Caramelized Grape Jammish

By • October 4, 2012 11 Comments

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Author Notes: This recipe has a roundabout origin. I saw an article about weaving bacon and cooking it in the oven with a link to a blog that had instructions: The same day food52 announced the recipe contest for best grapes. I knew I had to try the bacon weaving and I wondered how to incorporate grapes and bacon into a sandwich. I decided to try turning seedless grapes into a relish. I tried a couple of slightly different versions, with about the same result. It tasted just like pickle relish, without a trace of grape flavor. Not quite what I was hoping for. The next idea that came to me was to caramelize the grapes. Success! After a few tweaks I had what I was looking for. The grapes become surprisingly rich in both flavor (raisins meet caramelized onions) and color (a deep translucent plum-brown). A splash of sherry vinegar adds a much needed tang, and a bit of thyme adds an herbal savory note. The end result is more jam than relish. It goes brilliantly with nutty cheeses, and could be used in place of fig preserves or quince paste on a cheese plate. By the way, I did make that sandwich with it – peanut butter, jammish, woven bacon, and lightly dressed arugula – and it was very good.

Makes ¾ to 1 cup

  • 1 ½ to 1 ¾ lbs red seedless grapes, larger ones are best
  • 1 tablespoon olive oil
  • ¼ teaspoon fine sea salt
  • 2 tablespoons sherry vinegar, plus additional to taste
  • ½ teaspoon minced fresh thyme (optional – it's good either way)
  1. Set fine mesh strainer over a bowl or glass measure. Place about 1/3rd of the grapes in the bowl of a food processor with the blade attachment. Pulse until grapes are chopped, no large chunks remain, scraping the sides of the bowl as needed. Transfer grapes to mesh strainer, and repeat with remaining grapes in 2 more batches. Allow the juices to strain while heating olive oil.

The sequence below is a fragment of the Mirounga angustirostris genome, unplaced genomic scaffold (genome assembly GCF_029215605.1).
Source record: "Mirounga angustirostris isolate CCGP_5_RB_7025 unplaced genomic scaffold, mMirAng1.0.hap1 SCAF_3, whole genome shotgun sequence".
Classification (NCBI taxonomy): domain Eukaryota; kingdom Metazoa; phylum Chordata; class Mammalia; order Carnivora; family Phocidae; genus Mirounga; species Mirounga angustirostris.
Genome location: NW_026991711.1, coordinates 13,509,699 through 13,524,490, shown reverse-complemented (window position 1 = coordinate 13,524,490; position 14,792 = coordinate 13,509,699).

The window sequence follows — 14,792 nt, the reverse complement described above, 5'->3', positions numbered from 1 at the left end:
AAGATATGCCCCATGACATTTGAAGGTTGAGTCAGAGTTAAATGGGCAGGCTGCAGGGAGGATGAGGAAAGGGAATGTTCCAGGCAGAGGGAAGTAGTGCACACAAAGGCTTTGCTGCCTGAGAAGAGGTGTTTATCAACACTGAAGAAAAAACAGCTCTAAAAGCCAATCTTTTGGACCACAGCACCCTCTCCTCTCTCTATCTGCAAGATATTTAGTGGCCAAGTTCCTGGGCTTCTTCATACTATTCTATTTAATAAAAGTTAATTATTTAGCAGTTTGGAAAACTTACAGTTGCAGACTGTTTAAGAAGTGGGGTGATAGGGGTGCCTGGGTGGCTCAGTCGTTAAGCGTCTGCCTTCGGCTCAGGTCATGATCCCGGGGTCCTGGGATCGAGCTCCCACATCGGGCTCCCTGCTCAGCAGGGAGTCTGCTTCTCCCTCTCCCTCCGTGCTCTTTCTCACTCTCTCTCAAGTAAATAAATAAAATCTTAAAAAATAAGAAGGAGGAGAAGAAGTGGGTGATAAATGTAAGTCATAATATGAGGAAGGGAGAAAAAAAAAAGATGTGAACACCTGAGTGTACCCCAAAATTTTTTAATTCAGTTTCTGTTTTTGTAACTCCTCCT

2. Heat olive oil in a 12-inch skillet (not non-stick or cast iron) over medium-high heat. Once the oil is shimmering add the strained grapes and salt. Reserve 2 tablespoons of the strained juice to add at the end of the recipe. Discard or repurpose the rest of the juice. Stir the grape mixture occasionally, until the juices have evaporated, about 6 to 8 minutes. Once the juices have evaporated the grapes will start to caramelize. Continue to cook, stirring more frequently until the grapes have caramelized, about 15 minutes. The best tool for this is a silicone spatula; the grapes want to cling together so the non-stick spatula allows them to be stirred then spread. After the bare patches on the bottom of the pan become golden brown stir-spread the grapes. Repeat the process until the grapes are a deep, translucent, brown-tinged plum color. There should be few if any paler bits remaining when they are done.
  3. Add the reserved grape juice and sherry vinegar to the pan, and stir to incorporate into the grapes. Once the liquid has almost evaporated remove from heat. Carefully taste (it's hot!) a small bit of the mixture, and stir in more vinegar if desired. Stir in thyme. Transfer to a glass jar or other storage container. Allow to cool. Store covered in refrigerator. Bring to room temperature before serving.

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